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Colloquium - Probing cosmic magnetic fields with observations of high-energy particles

Submitter: Justin Bray
Description: The compression and amplification of magnetic fields is a common paradigm in astrophysics wherever matter condenses under gravity, from star formation to the precipitation of the cosmic web. This process requires a seed field at the original, largest scale, now remaining pristine only in the vast voids in the large-scale structure of the universe. Limits on the strength and turbulence of this seed field have been established on a combination of theoretical and experimental grounds, probing primordial fields with observations of the cosmic microwave background, and fields in filaments by radio observations. Magnetic fields in voids, however, may also be probed directly, through their effects on high-energy charged particles that propagate through them. I will discuss some existing limits, based on the non-detection of gamma-ray cascades by Fermi and on the recent observation of cosmic-ray anisotropy by the Pierre Auger Observatory, and detail the further prospects from continuing studies of gamma rays and neutrinos.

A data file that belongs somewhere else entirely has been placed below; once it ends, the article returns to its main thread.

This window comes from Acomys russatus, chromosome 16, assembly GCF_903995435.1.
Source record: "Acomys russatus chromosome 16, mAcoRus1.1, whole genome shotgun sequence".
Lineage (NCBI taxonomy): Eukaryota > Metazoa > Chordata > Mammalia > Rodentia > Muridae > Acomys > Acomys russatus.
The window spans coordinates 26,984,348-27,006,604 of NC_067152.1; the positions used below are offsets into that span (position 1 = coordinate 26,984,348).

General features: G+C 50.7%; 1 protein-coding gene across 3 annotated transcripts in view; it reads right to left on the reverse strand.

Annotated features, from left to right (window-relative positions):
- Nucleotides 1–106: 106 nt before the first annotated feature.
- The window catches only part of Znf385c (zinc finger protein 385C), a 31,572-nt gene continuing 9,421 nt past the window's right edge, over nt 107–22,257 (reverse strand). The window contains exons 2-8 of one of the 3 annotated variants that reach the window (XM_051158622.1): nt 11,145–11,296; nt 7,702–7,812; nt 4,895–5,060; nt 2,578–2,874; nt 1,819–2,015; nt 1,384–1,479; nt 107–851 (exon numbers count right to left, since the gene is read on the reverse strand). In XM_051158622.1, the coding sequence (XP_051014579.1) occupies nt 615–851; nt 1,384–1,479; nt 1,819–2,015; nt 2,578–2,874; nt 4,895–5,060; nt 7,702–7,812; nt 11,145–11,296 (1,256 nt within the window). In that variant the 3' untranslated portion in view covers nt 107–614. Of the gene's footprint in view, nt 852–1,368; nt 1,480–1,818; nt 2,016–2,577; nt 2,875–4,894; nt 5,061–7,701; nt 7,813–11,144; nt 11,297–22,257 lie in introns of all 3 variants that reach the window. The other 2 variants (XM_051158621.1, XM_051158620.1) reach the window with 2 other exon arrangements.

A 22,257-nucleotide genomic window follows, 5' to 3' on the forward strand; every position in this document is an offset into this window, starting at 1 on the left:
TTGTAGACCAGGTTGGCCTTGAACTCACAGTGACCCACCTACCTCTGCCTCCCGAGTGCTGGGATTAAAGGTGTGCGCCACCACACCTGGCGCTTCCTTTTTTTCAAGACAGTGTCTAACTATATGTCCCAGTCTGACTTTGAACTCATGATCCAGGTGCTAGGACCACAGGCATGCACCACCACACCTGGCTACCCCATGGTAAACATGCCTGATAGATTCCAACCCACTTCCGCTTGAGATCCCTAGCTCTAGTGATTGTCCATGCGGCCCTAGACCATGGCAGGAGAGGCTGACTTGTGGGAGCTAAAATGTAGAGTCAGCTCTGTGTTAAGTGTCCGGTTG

The figure presents the parameter space for the strength and coherence length of the intergalactic magnetic field, showing regions excluded by past limits (light shaded) and new work (dark shaded). Theoretical constraints are set by magnetohydrodynamic turbulence, which causes the decay of short-scale structure, and by the Hubble radius, which places an upper limit to the size of any observable structure. An upper limit is set by observations of the cosmic microwave background, and a lower limit is set by the non-detection of gamma-ray cascades. The detection of anisotropy in the arrival directions of ultra-high-energy cosmic rays imposes a new limit (Bray & Scaife, submitted). The solid and dotted lines show the possible range of the limit, depending on the unknown composition of cosmic rays.
Copyright: Colloquium
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